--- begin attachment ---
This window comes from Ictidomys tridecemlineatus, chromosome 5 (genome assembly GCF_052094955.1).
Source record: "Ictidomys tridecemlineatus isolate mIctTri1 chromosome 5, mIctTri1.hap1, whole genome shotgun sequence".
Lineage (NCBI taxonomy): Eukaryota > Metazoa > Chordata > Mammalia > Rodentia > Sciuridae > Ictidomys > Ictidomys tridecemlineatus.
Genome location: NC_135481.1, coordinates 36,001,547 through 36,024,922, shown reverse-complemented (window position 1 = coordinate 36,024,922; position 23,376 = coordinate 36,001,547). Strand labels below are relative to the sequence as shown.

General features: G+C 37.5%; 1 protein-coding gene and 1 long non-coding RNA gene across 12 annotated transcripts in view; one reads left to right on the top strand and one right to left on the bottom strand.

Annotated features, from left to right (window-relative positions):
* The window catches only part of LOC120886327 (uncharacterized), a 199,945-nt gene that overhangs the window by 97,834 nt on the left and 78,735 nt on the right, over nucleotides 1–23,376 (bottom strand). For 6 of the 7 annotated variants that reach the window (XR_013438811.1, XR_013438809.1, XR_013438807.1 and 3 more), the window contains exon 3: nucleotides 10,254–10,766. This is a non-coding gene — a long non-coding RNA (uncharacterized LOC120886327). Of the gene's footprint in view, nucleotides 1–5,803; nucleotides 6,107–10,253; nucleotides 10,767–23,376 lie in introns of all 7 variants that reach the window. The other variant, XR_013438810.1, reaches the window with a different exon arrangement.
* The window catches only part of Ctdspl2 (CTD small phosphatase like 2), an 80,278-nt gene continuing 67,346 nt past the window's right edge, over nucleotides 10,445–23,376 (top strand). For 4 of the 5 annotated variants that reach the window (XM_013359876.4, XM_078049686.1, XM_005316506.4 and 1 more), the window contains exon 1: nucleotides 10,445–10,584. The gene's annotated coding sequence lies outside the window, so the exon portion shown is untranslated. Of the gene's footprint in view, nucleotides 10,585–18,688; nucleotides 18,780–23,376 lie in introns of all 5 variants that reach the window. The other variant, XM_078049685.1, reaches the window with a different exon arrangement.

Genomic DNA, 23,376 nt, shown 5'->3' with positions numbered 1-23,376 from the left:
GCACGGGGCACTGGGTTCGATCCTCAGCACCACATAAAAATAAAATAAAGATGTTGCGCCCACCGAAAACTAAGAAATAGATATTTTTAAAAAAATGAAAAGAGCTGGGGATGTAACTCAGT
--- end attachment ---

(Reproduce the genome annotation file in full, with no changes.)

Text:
This window comes from Ictidomys tridecemlineatus, chromosome 5 (genome assembly GCF_052094955.1).
Source record: "Ictidomys tridecemlineatus isolate mIctTri1 chromosome 5, mIctTri1.hap1, whole genome shotgun sequence".
Lineage (NCBI taxonomy): Eukaryota > Metazoa > Chordata > Mammalia > Rodentia > Sciuridae > Ictidomys > Ictidomys tridecemlineatus.
Genome location: NC_135481.1, coordinates 36,001,547 through 36,024,922, shown reverse-complemented (window position 1 = coordinate 36,024,922; position 23,376 = coordinate 36,001,547). Strand labels below are relative to the sequence as shown.

General features: G+C 37.5%; 1 protein-coding gene and 1 long non-coding RNA gene across 12 annotated transcripts in view; one reads left to right on the top strand and one right to left on the bottom strand.

Annotated features, from left to right (window-relative positions):
* The window catches only part of LOC120886327 (uncharacterized), a 199,945-nt gene that overhangs the window by 97,834 nt on the left and 78,735 nt on the right, over nucleotides 1–23,376 (bottom strand). For 6 of the 7 annotated variants that reach the window (XR_013438811.1, XR_013438809.1, XR_013438807.1 and 3 more), the window contains exon 3: nucleotides 10,254–10,766. This is a non-coding gene — a long non-coding RNA (uncharacterized LOC120886327). Of the gene's footprint in view, nucleotides 1–5,803; nucleotides 6,107–10,253; nucleotides 10,767–23,376 lie in introns of all 7 variants that reach the window. The other variant, XR_013438810.1, reaches the window with a different exon arrangement.
* The window catches only part of Ctdspl2 (CTD small phosphatase like 2), an 80,278-nt gene continuing 67,346 nt past the window's right edge, over nucleotides 10,445–23,376 (top strand). For 4 of the 5 annotated variants that reach the window (XM_013359876.4, XM_078049686.1, XM_005316506.4 and 1 more), the window contains exon 1: nucleotides 10,445–10,584. The gene's annotated coding sequence lies outside the window, so the exon portion shown is untranslated. Of the gene's footprint in view, nucleotides 10,585–18,688; nucleotides 18,780–23,376 lie in introns of all 5 variants that reach the window. The other variant, XM_078049685.1, reaches the window with a different exon arrangement.

Genomic DNA, 23,376 nt, shown 5'->3' with positions numbered 1-23,376 from the left:
GCACGGGGCACTGGGTTCGATCCTCAGCACCACATAAAAATAAAATAAAGATGTTGCGCCCACCGAAAACTAAGAAATAGATATTTTTAAAAAAATGAAAAGAGCTGGGGATGTAACTCAGT